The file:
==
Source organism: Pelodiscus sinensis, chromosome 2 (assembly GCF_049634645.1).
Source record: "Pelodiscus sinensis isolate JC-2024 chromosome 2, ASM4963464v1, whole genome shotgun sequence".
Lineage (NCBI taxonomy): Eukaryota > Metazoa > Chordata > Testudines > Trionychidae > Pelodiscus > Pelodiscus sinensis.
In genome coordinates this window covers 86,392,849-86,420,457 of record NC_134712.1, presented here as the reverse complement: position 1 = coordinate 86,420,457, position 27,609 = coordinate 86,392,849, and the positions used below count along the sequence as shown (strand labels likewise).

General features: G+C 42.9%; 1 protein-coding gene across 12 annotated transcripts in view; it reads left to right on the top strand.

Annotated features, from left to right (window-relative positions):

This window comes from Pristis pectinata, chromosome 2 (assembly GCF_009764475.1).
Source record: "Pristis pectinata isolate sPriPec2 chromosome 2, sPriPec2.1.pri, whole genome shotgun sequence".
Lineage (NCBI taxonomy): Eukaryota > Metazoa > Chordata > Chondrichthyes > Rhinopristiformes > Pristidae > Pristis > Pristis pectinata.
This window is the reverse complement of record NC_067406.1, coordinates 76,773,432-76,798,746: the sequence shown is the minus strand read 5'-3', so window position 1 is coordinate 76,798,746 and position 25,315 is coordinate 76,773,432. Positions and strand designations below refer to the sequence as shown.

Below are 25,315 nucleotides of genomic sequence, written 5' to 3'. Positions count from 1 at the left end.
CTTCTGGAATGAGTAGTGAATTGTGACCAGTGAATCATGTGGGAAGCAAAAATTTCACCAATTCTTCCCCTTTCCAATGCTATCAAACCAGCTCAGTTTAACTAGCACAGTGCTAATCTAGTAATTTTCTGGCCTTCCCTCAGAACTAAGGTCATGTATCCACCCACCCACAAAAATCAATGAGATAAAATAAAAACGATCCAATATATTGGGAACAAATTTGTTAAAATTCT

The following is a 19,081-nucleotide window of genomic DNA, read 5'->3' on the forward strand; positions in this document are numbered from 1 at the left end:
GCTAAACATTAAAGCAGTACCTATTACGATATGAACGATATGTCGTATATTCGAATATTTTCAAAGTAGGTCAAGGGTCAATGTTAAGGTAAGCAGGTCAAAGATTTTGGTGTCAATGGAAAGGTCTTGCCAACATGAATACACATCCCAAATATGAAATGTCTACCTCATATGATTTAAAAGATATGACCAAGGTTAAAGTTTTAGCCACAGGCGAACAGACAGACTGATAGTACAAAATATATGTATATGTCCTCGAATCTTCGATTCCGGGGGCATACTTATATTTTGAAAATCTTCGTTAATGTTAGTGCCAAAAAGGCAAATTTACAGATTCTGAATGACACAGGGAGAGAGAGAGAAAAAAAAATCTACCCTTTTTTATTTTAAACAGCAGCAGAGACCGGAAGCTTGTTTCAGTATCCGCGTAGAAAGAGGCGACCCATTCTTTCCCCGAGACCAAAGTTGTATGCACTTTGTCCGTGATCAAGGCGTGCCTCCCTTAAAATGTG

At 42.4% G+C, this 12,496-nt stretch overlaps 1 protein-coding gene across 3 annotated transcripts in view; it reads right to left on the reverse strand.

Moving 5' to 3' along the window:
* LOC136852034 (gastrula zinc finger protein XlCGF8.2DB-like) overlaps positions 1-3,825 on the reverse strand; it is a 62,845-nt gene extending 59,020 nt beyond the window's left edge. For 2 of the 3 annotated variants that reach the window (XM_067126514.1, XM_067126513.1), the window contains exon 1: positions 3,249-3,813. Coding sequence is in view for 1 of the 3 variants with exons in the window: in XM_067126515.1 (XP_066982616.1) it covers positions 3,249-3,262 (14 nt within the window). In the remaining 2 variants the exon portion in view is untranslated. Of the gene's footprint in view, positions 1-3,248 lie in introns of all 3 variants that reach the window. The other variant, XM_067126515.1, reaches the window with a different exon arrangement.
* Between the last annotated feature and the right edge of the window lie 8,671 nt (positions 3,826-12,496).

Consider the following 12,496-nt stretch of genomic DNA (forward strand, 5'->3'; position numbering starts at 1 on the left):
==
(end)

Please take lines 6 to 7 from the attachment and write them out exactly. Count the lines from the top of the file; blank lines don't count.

Annotated features, from left to right (window-relative positions):

This window comes from Pristis pectinata, chromosome 2 (assembly GCF_009764475.1).